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THE DARWINIAN THEORY.
2  The beginning of all was a little cell, Composed of what substance no one can tell, Endowed with a power to develop and swell
Into general life by this theory. With a power to select what it wished to be— A fungus or flower, a bush or a tree, A fowl of the air, or a fish of the sea, A cow or a sheep, a bug or a flea, Or if tired of these, it may change its plan, Be a cat or a dog, or o-rang-oo-tan, But culminating at last in a man,
By this grand Darwinian theory.
3  Such murderers we—far worse than Cain, For darker deeds our characters stain;
For thousands of brothers we've eaten and slain,
By the grand Darwinian theory. When sitting at breakfast, and picking the wing Of a pigeon, or grouse, or of some other thing; Or dining on mutton—or lamb, if in spring; Or on salmon, or trout, or on cod, or on ling— Gaze into the future, and say, can't you see What horrible cannibals we must be, Devouring the flesh, which may yet become we,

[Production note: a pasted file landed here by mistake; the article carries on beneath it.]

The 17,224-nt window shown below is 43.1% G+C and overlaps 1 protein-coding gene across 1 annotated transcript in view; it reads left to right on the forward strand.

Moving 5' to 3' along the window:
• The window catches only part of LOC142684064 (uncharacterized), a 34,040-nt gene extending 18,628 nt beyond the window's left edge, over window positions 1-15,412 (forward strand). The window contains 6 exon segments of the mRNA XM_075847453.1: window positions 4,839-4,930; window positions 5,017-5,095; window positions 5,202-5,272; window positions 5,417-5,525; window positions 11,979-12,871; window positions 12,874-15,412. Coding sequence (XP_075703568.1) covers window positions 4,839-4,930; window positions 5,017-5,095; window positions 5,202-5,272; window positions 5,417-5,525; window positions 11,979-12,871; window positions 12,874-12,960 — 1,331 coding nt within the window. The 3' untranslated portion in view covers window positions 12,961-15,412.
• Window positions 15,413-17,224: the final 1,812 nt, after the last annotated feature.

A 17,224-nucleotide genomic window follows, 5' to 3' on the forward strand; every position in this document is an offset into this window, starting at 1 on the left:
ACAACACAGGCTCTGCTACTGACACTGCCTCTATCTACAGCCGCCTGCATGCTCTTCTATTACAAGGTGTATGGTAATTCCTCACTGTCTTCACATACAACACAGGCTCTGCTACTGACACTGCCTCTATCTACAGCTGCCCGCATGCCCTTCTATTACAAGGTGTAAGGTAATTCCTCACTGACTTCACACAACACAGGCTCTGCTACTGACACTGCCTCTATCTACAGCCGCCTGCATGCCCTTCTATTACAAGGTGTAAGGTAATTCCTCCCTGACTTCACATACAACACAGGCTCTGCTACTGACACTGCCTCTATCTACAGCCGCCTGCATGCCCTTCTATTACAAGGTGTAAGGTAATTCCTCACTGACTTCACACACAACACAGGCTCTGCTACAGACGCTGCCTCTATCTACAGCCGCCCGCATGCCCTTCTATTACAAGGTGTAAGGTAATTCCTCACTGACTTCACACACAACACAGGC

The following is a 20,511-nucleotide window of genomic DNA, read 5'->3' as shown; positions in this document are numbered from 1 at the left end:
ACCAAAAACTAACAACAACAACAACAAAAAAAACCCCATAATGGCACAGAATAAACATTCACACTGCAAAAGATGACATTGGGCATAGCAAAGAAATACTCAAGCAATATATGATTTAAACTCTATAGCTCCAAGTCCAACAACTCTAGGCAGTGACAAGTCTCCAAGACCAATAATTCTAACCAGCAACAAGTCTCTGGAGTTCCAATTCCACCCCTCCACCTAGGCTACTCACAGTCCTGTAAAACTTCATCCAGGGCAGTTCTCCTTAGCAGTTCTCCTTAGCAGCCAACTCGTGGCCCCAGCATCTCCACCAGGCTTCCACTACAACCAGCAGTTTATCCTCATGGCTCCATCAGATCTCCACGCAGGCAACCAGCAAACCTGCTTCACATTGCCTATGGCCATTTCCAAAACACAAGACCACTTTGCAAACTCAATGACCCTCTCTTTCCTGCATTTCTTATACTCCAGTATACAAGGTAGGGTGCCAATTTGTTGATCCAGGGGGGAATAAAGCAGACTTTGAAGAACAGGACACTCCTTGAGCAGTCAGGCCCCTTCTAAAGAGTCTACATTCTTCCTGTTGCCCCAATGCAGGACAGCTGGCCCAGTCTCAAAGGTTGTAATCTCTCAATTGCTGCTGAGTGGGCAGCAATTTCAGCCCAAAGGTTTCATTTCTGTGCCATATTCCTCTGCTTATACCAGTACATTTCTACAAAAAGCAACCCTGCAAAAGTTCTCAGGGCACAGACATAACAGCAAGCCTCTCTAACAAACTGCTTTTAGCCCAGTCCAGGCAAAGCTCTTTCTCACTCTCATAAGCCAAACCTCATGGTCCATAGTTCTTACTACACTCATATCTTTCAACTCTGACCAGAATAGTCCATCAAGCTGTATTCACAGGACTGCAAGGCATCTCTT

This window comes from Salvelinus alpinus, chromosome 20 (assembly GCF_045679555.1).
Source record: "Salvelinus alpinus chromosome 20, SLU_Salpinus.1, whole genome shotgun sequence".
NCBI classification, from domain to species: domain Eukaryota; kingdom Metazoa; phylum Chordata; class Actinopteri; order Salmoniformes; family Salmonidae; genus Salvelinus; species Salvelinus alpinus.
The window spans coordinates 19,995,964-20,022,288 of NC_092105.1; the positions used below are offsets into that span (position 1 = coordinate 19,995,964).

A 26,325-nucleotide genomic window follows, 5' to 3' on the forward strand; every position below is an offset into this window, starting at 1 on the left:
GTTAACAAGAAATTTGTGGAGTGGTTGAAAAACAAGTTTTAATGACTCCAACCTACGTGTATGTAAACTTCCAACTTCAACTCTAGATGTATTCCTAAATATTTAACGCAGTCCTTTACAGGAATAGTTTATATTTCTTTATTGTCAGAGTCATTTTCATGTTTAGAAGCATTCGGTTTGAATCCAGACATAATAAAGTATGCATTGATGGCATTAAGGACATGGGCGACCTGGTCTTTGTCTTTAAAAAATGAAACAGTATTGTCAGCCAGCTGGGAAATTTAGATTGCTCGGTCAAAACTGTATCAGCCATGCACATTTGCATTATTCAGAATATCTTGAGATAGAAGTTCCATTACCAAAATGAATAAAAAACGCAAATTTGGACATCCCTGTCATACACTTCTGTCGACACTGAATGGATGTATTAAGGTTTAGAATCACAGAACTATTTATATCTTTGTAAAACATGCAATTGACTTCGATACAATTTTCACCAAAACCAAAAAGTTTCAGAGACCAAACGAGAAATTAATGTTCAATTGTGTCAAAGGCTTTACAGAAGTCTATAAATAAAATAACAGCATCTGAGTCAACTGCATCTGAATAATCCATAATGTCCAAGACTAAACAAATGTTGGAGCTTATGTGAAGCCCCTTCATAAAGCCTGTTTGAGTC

By the grand Darwinian theory.
But why should the theory end with man? If he has been less, surely more he can, And should be, by the great devoloping plan
Of the grand Darwinian theory. Why should he not on this earth yet be An angel, or god, like Mercury,
With a wing on each shoulder, each ankle and knee? Oh! how delightful then it will be, When sighing and wishing your sweetheart to see, To wipe your beak, and just upwards flee, Like birds—and meet your love on a tree;
On the top of a hill, by this theory.
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E-Book - An Annotated Compendium of Old Time American Songs by James Alverson III